This is from The Book of Household Management (1861)


Tuesday, February 24, 2015

WALNUT BANANA BREAD PUDDING

This recipe is a little different twist on the old-fashion bread pudding. I have had this recipe for years.

1/2 cup butter, divided
1 loaf (16-oz) day old French bread, cut into small cubes
1 cup chopped walnuts (or pecans, if you prefer), divided
4 large eggs
1 cup heavy cream
1 can (14-oz) sweetened condensed milk
1 can (14-oz) coconut milk
1 cup firmly packed brown sugar
1 tbsp + 1 tsp vanilla extract
1/2 tsp ground cinnamon
1/4 tsp ground nutmeg
1/4 tsp ground allspice
pinch of salt
4 medium to large very ripe bananas, mashed
whipped cream for garnish, optional
fresh banana slices for garnish, optional
additional coarsely chopped nuts for garnish, optional

Using 1 tablespoon of the butter, butter a 9 x 13-inch baking pan; place remaining butter in a small saucepan and melt of low heat.

Spread the bread cubes out in the baking pan and drizzle with the melted butter.

Place the nuts in a large (dry) skillet and toast over medium-low heat stirring constantly for a couple of minutes until nuts are light brown and give off a toasted fragrance. Immediately remove from heat and transfer to a small bowl to cool; set aside.

In a large mixing bowl, beat the eggs just to break up the yolks. Mix in the heavy cream, sweetened condensed milk, cocont milk, brown sugar, vanilla extract, spices and salt. Whisk mixture to combine thoroughly until smooth. Stir in the bananas and 3/4 cup of the nuts.

Pour the banana mixture over the bread cubes, pushing bread cubes down with the back of a spoon to coat completely with the mixture.

Sprinkle the remaining nuts over the mixture then cover with plastic wrap and refrigerate 8 to 12 hours.

Preheat oven to 350 degrees.

Remove pan from refrigerator, remove plastic wrap and replace with foil.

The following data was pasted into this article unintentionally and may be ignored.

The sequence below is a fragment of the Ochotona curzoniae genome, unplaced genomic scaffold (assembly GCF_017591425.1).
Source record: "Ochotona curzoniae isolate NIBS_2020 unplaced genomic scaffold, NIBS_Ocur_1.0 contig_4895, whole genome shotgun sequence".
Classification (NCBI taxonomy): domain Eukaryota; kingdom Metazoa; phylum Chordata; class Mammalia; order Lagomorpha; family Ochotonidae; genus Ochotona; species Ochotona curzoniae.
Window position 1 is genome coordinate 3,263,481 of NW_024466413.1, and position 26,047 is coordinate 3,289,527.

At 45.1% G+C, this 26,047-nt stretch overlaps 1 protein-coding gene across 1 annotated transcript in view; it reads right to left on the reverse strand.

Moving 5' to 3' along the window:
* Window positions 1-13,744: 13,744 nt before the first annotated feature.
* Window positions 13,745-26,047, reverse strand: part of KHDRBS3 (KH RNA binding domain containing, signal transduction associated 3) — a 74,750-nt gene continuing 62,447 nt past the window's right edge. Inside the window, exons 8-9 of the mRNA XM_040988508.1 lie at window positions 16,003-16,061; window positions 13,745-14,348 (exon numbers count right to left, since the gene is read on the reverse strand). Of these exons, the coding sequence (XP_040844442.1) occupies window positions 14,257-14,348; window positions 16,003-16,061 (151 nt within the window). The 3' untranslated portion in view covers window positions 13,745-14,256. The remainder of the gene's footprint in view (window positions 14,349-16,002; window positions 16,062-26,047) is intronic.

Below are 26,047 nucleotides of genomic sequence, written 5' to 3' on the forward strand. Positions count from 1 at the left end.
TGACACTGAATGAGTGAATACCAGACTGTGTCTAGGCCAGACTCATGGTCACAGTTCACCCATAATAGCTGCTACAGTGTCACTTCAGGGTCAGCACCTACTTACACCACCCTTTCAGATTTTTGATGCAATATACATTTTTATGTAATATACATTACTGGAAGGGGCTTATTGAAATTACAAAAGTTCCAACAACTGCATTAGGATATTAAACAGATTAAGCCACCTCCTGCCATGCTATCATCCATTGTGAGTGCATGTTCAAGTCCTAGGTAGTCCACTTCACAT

Bake 15 minutes, remove foil and bake another 45 minutes or until the top is browned and the sides are pulling away from the pan.

Cool before cutting to serve. Serve each piece garnished with whipped cream, banana slices and chopped nuts, if desired.

Monday, February 23, 2015

CHEDDAR CHEESE STRAWS

1 lb sharp Cheddar cheese, shredded

1 1/2 cups all-purpose flour
1/4 cup butter, softened
1 tsp salt
1/4 tsp ground red pepper

Let cheese stand at room temperature for 1 hour.

Preheat oven to 375 degrees.

Process cheese, flour, and remaining ingredients in a food processor about 30 seconds or until mixture forms a ball.

Fit cookie press with a star-shaped or sawtooth disk following the manufacturer's instructions. 

Working quickly, press the dough about 2-inches apart, onto ungreased baking sheets. Score dough at 2-inch intervals using a sharp knife.

Bake at 375 degrees 8 to 10 minutes or until lightly browned. Carefully separate hot cheese straws along the scored lines and remove to wire racks to cool.

Yield: Approximately 8 dozen.


Sunday, February 22, 2015

1958

This post is not a recipe but interesting anyway.


Thursday, February 19, 2015

VEGETABLE CHOWDER

Another old clipping. I love these.

Click on photo to enlarge for easier reading.

Wednesday, February 18, 2015

SEVEN MINUTE FROSTING

This is another recipe from my 1955 MARSHALL TOWNSHIP PTA cookbook. This recipe was submitted by Margie Deckard who was my late mother's cousin.

2 egg whites
1 1/2 cups sugar
5 tbsp. cold water
1 1/2 tsp. light corn syrup
1 tsp. vanilla

Put egg whites unbeaten, sugar, water, and corn syrup in upper part of double boiler. Place over rapidly boiling water, beat constantly with egg beater and cook seven minutes or until frosting will stand in peaks. Remove from fire, add vanilla and beat until thick enough to spread.


Monday, February 16, 2015

PUMPKIN DREAM PIE


I love these old recipe clippings from the 50s and 60s. This is hard to read so here is the recipe:
1 package Dream Whip
1/2 cup milk
1/2 teaspoon vanilla
2/3 cup milk
1 package Jell-O Instant Vanilla Pudding
1 cup canned pumpkin
3/4 teaspoon pumpkin pie spice
1 baked 8-inch pie shell (cooled)

Prepare Dream Whip with 1/2 cup milk and the vanilla as directed on on package. Combine 1 cup of the prepared Dream Whip with the Jell-O Instant Pudding, 2/3 cup milk, pumpkin and spice. Beat slowly with egg beater just until well mixed-about 1 minute. Pour into pie shell. Chill in refrigerator until set-about 2 hours. Top with remaining Dream Whip. Serves 4.